Is It Ever OK To Overpay on a House?

Young couple buying a new house.
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If you’ve been keeping up with what’s going on right now in the real estate market, you know it’s crazy — and in some areas of the U.S. people are overpaying for homes.

“I am a top-producing agent in Boise, Idaho, where the median home price has gone up 40% year over year due to lack of inventory and mass migration of people from surrounding states,” said Erin Madden, realtor for Zen Real Estate Group. “The norm here is to have multiple offers on almost every home that hits the market. When this happens, the price typically gets driven up above the listing price and also above the appraised value. It is common right now for buyers to state in their purchase contract that they will pay the difference between their offer price and the appraised value. That being said, many buyers are overpaying for homes in our area.”

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Read: 40 Cities That Could Be Poised For a Housing Crisis

If you’re wondering if it’s ever OK to overpay for a home, here’s some advice from industry experts to help you make up your mind.

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It’s Your Call

Trey Van Tuyl, a licensed realtor and owner of Discover Homes Miami, believes that overpaying is a matter of perspective.

“In any market, if a buyer really loves a home and feels that they aren’t going to suffer under the weight of potentially higher-than-expected monthly payments, then whether or not they overpaid is irrelevant,” he said. “Although markets change and the buyer may not be able to recoup the original price paid, they are going to be much happier than if they’d walked away and settled for a home they didn’t like as much!”

Daren Herzberg, a licensed associate real estate broker and co-founder of The Babst + Herzberg Team at Compass in New York, has a similar opinion to Van Tuyl’s.

“Overpaying for a home is subjective, as while there are various data/based metrics used to value a property, like size and condition, every buyer will assign their own value based on what is most important to them,” Herzberg said. “So if you find the perfect property that you absolutely love, paying a bit over market value is absolutely worth it. At what price would you be heartbroken to lose it? At what price would you be at peace if someone else bought it? Think about why you love it, and if those criteria are hard to find, then don’t be afraid to overpay away!”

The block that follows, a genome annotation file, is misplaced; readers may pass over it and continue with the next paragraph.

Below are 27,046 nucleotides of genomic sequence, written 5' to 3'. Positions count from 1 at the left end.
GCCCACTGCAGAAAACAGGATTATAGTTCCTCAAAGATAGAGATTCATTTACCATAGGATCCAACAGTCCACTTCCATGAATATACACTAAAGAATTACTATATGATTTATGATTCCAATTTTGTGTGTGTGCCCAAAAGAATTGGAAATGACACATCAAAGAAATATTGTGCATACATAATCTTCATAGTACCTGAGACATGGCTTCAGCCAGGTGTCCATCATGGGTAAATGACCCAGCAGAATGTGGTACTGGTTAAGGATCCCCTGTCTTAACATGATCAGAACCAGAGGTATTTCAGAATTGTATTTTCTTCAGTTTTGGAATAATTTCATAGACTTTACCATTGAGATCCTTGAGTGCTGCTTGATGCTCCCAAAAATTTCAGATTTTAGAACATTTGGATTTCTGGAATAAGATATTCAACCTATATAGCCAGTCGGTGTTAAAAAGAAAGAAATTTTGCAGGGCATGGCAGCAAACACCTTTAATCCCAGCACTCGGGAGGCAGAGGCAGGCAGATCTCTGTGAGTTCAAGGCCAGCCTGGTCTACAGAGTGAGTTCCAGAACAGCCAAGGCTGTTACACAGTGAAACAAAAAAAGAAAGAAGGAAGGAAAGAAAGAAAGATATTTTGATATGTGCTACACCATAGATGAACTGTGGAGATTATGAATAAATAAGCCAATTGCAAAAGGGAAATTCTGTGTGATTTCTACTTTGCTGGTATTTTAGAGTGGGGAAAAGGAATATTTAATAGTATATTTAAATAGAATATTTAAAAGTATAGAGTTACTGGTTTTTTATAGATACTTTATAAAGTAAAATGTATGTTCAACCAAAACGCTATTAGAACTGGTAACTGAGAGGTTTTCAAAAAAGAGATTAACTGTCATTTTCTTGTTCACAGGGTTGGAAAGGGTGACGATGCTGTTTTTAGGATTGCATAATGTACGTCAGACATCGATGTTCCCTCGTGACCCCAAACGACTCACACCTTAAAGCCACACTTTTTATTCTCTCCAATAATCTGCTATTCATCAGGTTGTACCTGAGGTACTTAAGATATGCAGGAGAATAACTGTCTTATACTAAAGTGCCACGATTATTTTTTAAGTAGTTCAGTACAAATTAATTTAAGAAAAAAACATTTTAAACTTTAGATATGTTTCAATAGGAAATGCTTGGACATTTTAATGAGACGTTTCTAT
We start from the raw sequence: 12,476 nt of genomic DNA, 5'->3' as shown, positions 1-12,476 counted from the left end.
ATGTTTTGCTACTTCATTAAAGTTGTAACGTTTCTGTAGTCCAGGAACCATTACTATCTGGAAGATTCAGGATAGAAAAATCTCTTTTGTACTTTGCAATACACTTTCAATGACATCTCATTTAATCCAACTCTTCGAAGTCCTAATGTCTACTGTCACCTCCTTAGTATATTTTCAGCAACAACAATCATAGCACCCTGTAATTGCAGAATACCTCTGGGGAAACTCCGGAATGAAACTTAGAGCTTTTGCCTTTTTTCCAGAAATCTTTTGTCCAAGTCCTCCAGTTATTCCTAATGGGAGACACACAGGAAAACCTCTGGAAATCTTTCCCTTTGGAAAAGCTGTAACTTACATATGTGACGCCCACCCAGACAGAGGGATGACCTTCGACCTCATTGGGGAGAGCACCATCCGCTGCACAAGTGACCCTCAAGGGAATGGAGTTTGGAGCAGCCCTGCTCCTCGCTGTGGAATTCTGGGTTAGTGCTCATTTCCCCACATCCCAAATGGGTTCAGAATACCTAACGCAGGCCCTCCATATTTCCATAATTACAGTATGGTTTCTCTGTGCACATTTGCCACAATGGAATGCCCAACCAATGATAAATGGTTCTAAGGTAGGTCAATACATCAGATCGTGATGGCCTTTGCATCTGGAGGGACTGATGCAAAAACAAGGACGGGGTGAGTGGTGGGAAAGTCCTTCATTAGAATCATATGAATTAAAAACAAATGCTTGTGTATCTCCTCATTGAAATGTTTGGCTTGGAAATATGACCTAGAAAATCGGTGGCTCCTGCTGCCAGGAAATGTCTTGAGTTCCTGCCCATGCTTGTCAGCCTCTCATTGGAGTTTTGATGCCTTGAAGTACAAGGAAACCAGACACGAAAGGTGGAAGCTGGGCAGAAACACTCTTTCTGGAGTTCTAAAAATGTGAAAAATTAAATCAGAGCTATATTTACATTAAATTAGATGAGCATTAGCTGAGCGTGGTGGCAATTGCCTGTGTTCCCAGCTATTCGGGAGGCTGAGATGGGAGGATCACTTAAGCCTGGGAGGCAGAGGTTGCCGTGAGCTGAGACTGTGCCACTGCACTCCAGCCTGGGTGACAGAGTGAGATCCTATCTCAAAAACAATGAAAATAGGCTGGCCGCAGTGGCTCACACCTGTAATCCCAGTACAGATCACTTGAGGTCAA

Building Wealth

Learn: 17 Dumb Home-Buying Mistakes That Hurt Your Wallet
Explore: 50 Cities With the Most Overpriced Homes

Ask Yourself If You Can Afford Overpaying

Erik Wright, the owner of New Horizon Home Buyers, believes the most important thing to do before deciding to overpay for a home is to determine if you are in a financial position to take the risk:

“Can you make the monthly payments without straining your budget? If you had to sell for a loss in a few years, would you be able to take that hit? If you can think through the worst-case scenario and know that you’d still be OK financially, then you can consider overpaying.”

Is This Your Forever Home? (Or at Least for the Next Decade?)

Wright also said it’s important to consider how long you plan to live in the home. “If you don’t plan on moving for 10 years or more, you’ll probably be fine,” he said. “Real estate prices always tend to go up in the long term. If you think you might move sooner, be a little more careful.”

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Check Out: 8 Insider Tips To Get Rich in Real Estate

Christian Cruz, J.D., owner and founder of We Offer Cash for Properties, had the same opinion as Wright.

“Overpaying is generally OK for a personal residence that you will hold long term,” he said. “If you find a house you love and buy the house to live in long term — say 10 years — then paying an extra 10% will not make much of a difference after a decade. For instance, the average home price in Florida is around $300,000. If you were to pay $330,000 for that house today, that house would likely increase in value to $400,000 at the end of the decade.”

Take Current Interest Rates Into Consideration

“In regards to overpaying for a home, home interest rates are at a historic low. So if you are on the market to purchase a home, it’s the best time to try to purchase one and not give up hope if you aren’t the winning offer,” said Yawar Charlie, director of estates division at Aaron Kirman Group and series regular on CNBC’s “Listing Impossible.”

“Money is never going to be cheaper, and there’s no reason to pay substantially more for the same house in the next six months. Most market indicators show a potential slowing in the housing market which doesn’t mean prices are going to drop, just means that they’re not going to accelerate at a rapid pace. The downside of all this is that a lot of the market indication shows that there may be a rise in interest rates. If you can afford to get in now money will never be cheaper with low interest rates. Though the sticker price seems high, money will never be more affordable.”

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Last updated: July 29, 2021

About the Author

Cynthia Measom is a personal finance writer and editor with over 12 years of collective experience. Her articles have been featured in MSN, Aol, Yahoo Finance, INSIDER, Houston Chronicle, The Seattle Times and The Network Journal. She attended the University of Texas at Austin and earned a Bachelor of Arts degree in English.

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